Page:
Piglette can be a bit particular by her siblings’ standards. She always wants everything to be perfect. While her many brothers and sisters like rolling in the mud, Piglette prefers pampering in a mud bath. While her siblings eat slop, Piglette prefers pastries. But what she’s most passionate about is flowers. She loves to smell the lilies and lilacs in the pasture. So Piglette decides her precise nose is destined for the perfume shops of Paris!
But Piglette soon realizes that there’s nothing more precious than the pleasant scents of home, and she finds a way to bring a little Parisian perfection back where she belongs. Debut author Kateyln Aronson and #1 New York Times bestselling illustrator Eva Byrne have created an unforgettable, playful piglet who stays true to herself and the message that home is where the heart is.
This sweet author-illustrator debut celebrates imagination, the magic of friendship, and all the different ways we make a new place feel like home.
For Ren, home is his grandmother’s little house, and the lush forest that surrounds it. Home is a place of magic and wonder, filled with all the fantastical friends that Ren dreams up. Home is where his imagination can run wild.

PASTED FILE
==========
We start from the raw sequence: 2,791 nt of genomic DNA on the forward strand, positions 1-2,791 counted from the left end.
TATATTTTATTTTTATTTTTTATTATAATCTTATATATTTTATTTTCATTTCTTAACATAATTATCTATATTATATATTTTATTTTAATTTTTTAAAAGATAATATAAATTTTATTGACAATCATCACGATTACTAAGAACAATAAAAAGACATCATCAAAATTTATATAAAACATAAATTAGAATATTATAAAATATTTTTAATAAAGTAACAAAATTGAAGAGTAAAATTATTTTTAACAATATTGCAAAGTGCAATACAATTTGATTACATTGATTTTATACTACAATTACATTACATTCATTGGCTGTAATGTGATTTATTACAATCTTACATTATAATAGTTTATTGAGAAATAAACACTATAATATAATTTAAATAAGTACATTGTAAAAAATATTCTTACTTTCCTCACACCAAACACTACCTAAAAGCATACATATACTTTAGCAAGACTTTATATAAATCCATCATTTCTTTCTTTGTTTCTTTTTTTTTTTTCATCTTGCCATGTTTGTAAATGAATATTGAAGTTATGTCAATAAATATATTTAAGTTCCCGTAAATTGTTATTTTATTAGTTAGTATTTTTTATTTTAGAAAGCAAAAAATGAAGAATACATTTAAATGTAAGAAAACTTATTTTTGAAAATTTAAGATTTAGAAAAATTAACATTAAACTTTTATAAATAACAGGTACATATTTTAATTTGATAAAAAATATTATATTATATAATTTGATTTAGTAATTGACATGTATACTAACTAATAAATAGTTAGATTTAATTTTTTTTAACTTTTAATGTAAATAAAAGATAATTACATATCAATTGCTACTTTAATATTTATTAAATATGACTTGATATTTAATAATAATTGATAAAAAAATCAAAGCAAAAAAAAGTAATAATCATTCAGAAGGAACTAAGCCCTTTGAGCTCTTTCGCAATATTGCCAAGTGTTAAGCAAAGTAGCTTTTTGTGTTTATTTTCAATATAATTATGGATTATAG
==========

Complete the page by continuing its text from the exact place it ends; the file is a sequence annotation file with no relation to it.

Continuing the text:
For Ava, home is a brick and cement city, where there’s always something to do or see or hear. Home is a place bursting with life, where people bustle in and out like a big parade. Home is where Ava is never lonely because there’s always someone to share in her adventures.
When Ren moves to Ava’s city, he feels lost without his wild. How will he ever feel at home in a place with no green and no magic, where everything is exactly what it seems? Of course, not everything in the city is what meets the eye, and as Ren discovers, nothing makes you feel at home quite like a friend.
Inspired by the stories her father told her about moving from Puerto Rico to New York as a child, Zara González Hoang’s author-illustrator debut is an imaginative exploration of the true meaning of “home.”
Sometimes feelings can go wild. . .